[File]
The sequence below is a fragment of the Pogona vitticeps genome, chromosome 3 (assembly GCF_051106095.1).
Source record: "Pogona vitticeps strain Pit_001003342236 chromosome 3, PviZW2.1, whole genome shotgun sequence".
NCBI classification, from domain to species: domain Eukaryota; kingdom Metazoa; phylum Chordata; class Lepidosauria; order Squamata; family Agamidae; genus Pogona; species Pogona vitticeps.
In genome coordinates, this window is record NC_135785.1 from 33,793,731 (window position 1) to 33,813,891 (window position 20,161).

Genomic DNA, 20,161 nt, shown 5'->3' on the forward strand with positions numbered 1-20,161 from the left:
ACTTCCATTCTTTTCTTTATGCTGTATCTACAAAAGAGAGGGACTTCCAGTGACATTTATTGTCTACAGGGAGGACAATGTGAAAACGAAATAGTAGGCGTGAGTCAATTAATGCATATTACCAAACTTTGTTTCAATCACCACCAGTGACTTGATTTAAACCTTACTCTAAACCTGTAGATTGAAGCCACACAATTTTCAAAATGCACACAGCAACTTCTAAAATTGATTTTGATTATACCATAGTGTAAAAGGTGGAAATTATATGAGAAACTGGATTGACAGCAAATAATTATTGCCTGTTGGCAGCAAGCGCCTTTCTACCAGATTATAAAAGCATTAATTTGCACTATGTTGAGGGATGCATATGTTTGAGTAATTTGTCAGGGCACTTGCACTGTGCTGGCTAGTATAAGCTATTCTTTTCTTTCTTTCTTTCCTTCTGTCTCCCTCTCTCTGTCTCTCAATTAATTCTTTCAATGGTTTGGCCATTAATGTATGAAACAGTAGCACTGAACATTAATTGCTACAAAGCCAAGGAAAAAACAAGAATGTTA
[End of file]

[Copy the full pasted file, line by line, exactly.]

The sequence below is a fragment of the Pogona vitticeps genome, chromosome 3 (assembly GCF_051106095.1).
Source record: "Pogona vitticeps strain Pit_001003342236 chromosome 3, PviZW2.1, whole genome shotgun sequence".
NCBI classification, from domain to species: domain Eukaryota; kingdom Metazoa; phylum Chordata; class Lepidosauria; order Squamata; family Agamidae; genus Pogona; species Pogona vitticeps.
In genome coordinates, this window is record NC_135785.1 from 33,793,731 (window position 1) to 33,813,891 (window position 20,161).

Genomic DNA, 20,161 nt, shown 5'->3' on the forward strand with positions numbered 1-20,161 from the left:
ACTTCCATTCTTTTCTTTATGCTGTATCTACAAAAGAGAGGGACTTCCAGTGACATTTATTGTCTACAGGGAGGACAATGTGAAAACGAAATAGTAGGCGTGAGTCAATTAATGCATATTACCAAACTTTGTTTCAATCACCACCAGTGACTTGATTTAAACCTTACTCTAAACCTGTAGATTGAAGCCACACAATTTTCAAAATGCACACAGCAACTTCTAAAATTGATTTTGATTATACCATAGTGTAAAAGGTGGAAATTATATGAGAAACTGGATTGACAGCAAATAATTATTGCCTGTTGGCAGCAAGCGCCTTTCTACCAGATTATAAAAGCATTAATTTGCACTATGTTGAGGGATGCATATGTTTGAGTAATTTGTCAGGGCACTTGCACTGTGCTGGCTAGTATAAGCTATTCTTTTCTTTCTTTCTTTCCTTCTGTCTCCCTCTCTCTGTCTCTCAATTAATTCTTTCAATGGTTTGGCCATTAATGTATGAAACAGTAGCACTGAACATTAATTGCTACAAAGCCAAGGAAAAAACAAGAATGTTA